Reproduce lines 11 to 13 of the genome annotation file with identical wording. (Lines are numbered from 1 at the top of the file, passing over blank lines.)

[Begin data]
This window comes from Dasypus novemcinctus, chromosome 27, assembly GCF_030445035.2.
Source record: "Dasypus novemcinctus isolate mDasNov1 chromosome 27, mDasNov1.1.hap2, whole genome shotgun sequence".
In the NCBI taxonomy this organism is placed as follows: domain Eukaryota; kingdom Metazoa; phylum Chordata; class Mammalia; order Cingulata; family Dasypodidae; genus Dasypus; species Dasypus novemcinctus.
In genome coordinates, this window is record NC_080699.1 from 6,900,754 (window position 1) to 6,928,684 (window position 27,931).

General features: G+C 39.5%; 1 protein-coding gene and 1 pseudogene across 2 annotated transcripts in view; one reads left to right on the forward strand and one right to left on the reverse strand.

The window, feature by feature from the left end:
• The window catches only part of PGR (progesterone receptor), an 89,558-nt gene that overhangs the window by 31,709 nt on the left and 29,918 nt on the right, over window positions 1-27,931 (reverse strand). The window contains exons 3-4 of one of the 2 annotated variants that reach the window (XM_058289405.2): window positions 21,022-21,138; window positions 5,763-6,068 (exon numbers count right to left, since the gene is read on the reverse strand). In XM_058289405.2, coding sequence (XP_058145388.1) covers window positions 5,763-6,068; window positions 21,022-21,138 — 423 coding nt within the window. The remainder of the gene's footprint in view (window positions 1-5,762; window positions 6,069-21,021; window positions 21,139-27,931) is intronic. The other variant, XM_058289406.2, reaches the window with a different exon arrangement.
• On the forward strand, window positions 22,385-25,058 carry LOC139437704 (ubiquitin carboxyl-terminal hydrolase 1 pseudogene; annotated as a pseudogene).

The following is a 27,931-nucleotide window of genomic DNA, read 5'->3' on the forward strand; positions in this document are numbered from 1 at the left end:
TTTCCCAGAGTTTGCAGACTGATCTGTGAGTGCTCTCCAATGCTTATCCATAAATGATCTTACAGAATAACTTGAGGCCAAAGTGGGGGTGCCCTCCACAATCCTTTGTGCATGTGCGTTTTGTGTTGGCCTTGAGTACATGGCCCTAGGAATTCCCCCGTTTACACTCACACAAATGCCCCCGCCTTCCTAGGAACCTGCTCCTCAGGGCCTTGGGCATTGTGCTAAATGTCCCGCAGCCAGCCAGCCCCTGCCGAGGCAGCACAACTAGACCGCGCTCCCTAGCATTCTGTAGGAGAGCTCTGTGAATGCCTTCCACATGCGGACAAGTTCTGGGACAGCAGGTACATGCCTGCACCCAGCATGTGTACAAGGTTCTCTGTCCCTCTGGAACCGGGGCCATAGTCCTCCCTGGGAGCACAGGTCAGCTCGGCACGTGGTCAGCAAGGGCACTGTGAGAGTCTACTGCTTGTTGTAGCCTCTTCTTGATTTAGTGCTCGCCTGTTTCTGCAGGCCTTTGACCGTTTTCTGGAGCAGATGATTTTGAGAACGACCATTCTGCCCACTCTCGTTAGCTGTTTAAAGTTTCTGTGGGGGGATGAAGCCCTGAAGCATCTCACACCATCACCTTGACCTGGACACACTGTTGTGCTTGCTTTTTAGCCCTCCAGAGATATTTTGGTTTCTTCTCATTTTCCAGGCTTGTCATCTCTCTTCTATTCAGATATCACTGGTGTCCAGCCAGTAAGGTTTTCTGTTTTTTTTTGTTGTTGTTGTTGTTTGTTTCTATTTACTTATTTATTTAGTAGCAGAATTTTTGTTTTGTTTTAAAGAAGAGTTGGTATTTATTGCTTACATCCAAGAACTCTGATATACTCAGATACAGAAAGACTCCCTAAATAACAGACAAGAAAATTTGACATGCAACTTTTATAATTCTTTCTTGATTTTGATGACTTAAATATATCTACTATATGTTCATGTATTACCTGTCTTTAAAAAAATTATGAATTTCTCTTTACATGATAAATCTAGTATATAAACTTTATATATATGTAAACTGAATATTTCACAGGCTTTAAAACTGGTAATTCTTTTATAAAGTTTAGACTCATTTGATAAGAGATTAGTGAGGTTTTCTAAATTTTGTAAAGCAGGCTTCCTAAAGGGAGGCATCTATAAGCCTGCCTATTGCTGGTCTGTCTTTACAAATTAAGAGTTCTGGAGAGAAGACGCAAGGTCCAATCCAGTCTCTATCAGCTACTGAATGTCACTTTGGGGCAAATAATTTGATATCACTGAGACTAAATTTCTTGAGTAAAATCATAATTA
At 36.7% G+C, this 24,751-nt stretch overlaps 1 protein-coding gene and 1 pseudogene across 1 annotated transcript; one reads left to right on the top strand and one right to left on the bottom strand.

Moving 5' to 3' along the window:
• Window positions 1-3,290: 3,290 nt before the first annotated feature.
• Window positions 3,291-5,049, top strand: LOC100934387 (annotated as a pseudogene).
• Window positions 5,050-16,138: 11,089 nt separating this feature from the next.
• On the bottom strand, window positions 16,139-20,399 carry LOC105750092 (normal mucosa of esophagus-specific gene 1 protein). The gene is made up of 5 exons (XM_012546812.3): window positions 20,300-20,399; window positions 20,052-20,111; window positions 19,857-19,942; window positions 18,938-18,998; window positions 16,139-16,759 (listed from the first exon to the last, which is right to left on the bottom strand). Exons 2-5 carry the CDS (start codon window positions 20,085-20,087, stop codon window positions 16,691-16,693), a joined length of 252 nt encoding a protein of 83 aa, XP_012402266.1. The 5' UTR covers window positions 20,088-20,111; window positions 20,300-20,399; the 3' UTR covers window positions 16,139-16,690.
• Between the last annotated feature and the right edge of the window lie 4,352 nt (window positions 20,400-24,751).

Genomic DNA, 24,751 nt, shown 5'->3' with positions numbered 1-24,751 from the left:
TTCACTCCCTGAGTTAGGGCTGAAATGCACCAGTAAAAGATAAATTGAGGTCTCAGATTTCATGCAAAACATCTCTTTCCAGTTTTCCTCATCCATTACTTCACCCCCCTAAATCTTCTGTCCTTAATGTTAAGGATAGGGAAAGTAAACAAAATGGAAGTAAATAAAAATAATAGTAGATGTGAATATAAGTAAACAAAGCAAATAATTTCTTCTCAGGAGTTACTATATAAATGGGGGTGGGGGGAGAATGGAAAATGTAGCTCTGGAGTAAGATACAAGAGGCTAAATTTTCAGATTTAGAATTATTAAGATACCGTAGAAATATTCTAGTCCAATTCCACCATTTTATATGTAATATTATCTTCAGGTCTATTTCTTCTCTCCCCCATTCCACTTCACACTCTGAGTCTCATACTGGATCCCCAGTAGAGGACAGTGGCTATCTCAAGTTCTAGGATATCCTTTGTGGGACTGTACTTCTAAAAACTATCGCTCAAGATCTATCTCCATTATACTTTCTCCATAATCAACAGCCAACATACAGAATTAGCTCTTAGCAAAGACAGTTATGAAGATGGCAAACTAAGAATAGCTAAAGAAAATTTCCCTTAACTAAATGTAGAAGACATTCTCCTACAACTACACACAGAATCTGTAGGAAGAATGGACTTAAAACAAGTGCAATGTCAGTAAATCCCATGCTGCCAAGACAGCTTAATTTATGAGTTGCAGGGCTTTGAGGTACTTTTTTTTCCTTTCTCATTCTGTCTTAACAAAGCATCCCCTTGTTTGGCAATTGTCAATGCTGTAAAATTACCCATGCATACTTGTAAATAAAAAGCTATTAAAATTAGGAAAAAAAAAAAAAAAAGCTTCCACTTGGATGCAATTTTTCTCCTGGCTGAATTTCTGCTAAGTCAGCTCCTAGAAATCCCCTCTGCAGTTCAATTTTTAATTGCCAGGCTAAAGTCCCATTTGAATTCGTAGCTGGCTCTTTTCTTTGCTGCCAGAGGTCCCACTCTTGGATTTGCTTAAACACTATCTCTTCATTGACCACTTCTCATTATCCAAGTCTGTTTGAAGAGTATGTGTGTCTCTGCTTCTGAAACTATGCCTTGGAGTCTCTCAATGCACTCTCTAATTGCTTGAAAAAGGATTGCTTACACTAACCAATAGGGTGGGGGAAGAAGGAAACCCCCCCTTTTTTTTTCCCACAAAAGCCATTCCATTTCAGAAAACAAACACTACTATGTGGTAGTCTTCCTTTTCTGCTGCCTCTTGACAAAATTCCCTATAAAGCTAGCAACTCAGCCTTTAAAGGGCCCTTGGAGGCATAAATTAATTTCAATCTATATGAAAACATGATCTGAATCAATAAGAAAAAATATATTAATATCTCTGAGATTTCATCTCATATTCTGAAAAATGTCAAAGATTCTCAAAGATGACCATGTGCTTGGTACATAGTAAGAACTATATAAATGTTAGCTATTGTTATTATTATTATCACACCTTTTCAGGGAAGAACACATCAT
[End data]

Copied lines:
At 36.7% G+C, this 24,751-nt stretch overlaps 1 protein-coding gene and 1 pseudogene across 1 annotated transcript; one reads left to right on the top strand and one right to left on the bottom strand.

Moving 5' to 3' along the window:
• Window positions 1-3,290: 3,290 nt before the first annotated feature.